New SCOPE module on NAFLD/NASH and obesity is now available
Non-alcoholic fatty liver disease (NAFLD) is a growing health problem worldwide, with a prevalence estimated to be around 25% in the general population.
NAFLD encompasses a spectrum of liver conditions ranging from simple steatosis to non-alcoholic steatohepatitis (NASH) and cirrhosis. The link between obesity and NAFLD/NASH is well-established, with excess adiposity being a major risk factor for the development and progression of these conditions.
In Part 1 of this module, authors Prof Vincent Wong and Prof Jeffrey Lazarus provide a comprehensive overview of the epidemiology of NAFLD/NASH, including high-risk groups for disease progression.
They also explore the terminology used to describe these conditions, highlighting the potential for stigma associated with the term "non-alcoholic fatty liver disease" and suggesting alternatives. The authors then delve into the pathophysiology of NAFLD/NASH, explaining how fatty liver disease is the liver's expression of metabolic syndrome and how this impacts metabolic health and the care pathway.
Diagnosing NAFLD can be challenging, and the module covers the role of non-invasive tests and which ones work best in different situations. The authors also examine the central role of fibrosis as a link between liver disease and various liver-related complications. Finally, they consider examples of liver fibrosis pathways from different countries to illustrate the varied roles of primary and secondary care in managing patients with NAFLD/NASH.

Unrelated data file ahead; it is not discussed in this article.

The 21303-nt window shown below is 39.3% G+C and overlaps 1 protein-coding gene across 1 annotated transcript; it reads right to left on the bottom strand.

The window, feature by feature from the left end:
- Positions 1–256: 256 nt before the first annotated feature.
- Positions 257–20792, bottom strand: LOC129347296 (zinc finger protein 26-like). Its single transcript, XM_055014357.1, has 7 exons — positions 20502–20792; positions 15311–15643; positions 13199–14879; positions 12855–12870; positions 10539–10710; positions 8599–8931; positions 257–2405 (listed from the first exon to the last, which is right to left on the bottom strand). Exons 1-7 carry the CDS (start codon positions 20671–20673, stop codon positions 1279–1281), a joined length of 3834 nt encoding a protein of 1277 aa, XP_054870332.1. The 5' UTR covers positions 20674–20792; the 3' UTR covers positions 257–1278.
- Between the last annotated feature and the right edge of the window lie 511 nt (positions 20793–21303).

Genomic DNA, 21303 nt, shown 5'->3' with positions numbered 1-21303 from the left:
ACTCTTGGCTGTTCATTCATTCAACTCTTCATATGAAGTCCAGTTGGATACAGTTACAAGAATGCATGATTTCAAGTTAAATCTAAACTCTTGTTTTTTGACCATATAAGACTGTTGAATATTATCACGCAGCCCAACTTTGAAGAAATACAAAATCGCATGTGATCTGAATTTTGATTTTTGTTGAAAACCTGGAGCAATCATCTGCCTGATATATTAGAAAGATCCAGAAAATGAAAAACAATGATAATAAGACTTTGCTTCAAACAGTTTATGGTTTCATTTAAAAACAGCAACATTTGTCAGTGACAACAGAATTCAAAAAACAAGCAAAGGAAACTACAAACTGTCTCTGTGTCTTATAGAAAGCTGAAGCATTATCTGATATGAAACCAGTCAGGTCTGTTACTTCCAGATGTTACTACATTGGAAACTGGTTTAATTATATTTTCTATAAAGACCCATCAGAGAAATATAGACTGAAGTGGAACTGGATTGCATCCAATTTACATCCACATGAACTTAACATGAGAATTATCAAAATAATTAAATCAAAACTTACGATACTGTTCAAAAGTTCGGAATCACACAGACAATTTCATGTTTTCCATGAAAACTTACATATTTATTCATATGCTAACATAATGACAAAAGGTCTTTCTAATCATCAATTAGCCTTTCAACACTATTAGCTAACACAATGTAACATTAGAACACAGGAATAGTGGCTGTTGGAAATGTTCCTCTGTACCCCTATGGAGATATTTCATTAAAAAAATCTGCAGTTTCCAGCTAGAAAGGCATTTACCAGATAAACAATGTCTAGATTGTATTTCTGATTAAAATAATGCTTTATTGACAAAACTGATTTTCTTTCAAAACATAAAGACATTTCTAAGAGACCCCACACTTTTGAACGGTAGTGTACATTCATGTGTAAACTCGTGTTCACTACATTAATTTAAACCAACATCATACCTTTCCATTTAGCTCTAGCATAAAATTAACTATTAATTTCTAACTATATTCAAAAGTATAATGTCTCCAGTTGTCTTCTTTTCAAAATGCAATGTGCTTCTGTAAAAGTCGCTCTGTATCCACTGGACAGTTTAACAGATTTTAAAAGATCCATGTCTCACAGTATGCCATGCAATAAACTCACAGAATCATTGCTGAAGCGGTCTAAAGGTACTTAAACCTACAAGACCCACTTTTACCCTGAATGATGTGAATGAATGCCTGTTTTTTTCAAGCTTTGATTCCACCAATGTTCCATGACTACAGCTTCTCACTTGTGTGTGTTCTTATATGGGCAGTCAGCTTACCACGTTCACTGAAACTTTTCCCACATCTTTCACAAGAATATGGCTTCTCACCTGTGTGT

Part 2 of the module, authored by Dr Rachel Pryke, builds on this foundation and examines the impact of NAFLD on multimorbidity, considering how management can align with other comorbidities and shared risk factors.
The module explores the interrelationship of NAFLD with cardiovascular disease, diabetes, and combined alcohol consumption and obesity risk.
The module also covers the impact of lifestyle modifications such as dietary changes, weight loss, and increased physical activity, as well as pharmacological options and bariatric surgery. Finally, the module explores the required elements for setting up a fibrosis pathway in practice and highlights how wider social determinants of non-communicable diseases, not just personal determination, influence risk and outcomes.
This module is an essential resource for all healthcare professionals treating patients with NAFLD/NASH and obesity. By completing this course, healthcare professionals will gain a deeper understanding of the pathophysiology, diagnosis, and management of these conditions, and be better equipped to provide optimal care to their patients.
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